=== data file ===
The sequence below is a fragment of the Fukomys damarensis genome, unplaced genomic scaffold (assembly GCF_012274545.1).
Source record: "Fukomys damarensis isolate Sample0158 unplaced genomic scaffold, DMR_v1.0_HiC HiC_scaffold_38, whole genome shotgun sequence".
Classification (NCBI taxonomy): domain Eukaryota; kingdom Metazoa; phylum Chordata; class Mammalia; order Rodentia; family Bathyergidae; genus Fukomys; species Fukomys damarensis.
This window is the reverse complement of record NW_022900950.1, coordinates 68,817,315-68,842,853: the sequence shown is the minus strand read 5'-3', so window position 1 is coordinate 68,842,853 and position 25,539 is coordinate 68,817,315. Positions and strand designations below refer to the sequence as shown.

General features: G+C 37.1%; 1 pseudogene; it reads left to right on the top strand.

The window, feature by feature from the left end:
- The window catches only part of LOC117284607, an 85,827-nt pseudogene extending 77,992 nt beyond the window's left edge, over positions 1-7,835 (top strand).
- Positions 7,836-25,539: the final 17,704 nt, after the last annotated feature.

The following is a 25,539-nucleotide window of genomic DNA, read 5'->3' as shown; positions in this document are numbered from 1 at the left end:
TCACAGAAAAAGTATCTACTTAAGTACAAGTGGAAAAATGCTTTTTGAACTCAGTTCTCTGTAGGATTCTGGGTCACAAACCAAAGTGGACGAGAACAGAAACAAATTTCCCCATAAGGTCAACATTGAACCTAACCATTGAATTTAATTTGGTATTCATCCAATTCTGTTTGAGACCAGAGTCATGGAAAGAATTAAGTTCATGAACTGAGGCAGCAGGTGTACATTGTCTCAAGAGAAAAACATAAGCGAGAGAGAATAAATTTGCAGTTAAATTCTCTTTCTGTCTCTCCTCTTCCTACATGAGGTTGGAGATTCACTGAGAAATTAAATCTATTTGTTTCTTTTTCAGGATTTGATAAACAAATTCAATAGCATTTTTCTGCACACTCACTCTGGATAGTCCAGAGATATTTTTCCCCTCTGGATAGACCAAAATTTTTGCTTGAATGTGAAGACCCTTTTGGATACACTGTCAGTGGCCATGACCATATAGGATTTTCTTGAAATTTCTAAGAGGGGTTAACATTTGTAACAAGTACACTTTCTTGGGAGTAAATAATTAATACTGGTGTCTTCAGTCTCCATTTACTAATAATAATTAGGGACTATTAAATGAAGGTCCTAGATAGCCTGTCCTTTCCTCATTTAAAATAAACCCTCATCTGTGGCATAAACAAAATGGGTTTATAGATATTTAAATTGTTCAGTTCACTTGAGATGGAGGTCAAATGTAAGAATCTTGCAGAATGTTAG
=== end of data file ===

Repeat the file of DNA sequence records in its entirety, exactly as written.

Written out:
The sequence below is a fragment of the Fukomys damarensis genome, unplaced genomic scaffold (assembly GCF_012274545.1).
Source record: "Fukomys damarensis isolate Sample0158 unplaced genomic scaffold, DMR_v1.0_HiC HiC_scaffold_38, whole genome shotgun sequence".
Classification (NCBI taxonomy): domain Eukaryota; kingdom Metazoa; phylum Chordata; class Mammalia; order Rodentia; family Bathyergidae; genus Fukomys; species Fukomys damarensis.
This window is the reverse complement of record NW_022900950.1, coordinates 68,817,315-68,842,853: the sequence shown is the minus strand read 5'-3', so window position 1 is coordinate 68,842,853 and position 25,539 is coordinate 68,817,315. Positions and strand designations below refer to the sequence as shown.

General features: G+C 37.1%; 1 pseudogene; it reads left to right on the top strand.

The window, feature by feature from the left end:
- The window catches only part of LOC117284607, an 85,827-nt pseudogene extending 77,992 nt beyond the window's left edge, over positions 1-7,835 (top strand).
- Positions 7,836-25,539: the final 17,704 nt, after the last annotated feature.

The following is a 25,539-nucleotide window of genomic DNA, read 5'->3' as shown; positions in this document are numbered from 1 at the left end:
TCACAGAAAAAGTATCTACTTAAGTACAAGTGGAAAAATGCTTTTTGAACTCAGTTCTCTGTAGGATTCTGGGTCACAAACCAAAGTGGACGAGAACAGAAACAAATTTCCCCATAAGGTCAACATTGAACCTAACCATTGAATTTAATTTGGTATTCATCCAATTCTGTTTGAGACCAGAGTCATGGAAAGAATTAAGTTCATGAACTGAGGCAGCAGGTGTACATTGTCTCAAGAGAAAAACATAAGCGAGAGAGAATAAATTTGCAGTTAAATTCTCTTTCTGTCTCTCCTCTTCCTACATGAGGTTGGAGATTCACTGAGAAATTAAATCTATTTGTTTCTTTTTCAGGATTTGATAAACAAATTCAATAGCATTTTTCTGCACACTCACTCTGGATAGTCCAGAGATATTTTTCCCCTCTGGATAGACCAAAATTTTTGCTTGAATGTGAAGACCCTTTTGGATACACTGTCAGTGGCCATGACCATATAGGATTTTCTTGAAATTTCTAAGAGGGGTTAACATTTGTAACAAGTACACTTTCTTGGGAGTAAATAATTAATACTGGTGTCTTCAGTCTCCATTTACTAATAATAATTAGGGACTATTAAATGAAGGTCCTAGATAGCCTGTCCTTTCCTCATTTAAAATAAACCCTCATCTGTGGCATAAACAAAATGGGTTTATAGATATTTAAATTGTTCAGTTCACTTGAGATGGAGGTCAAATGTAAGAATCTTGCAGAATGTTAG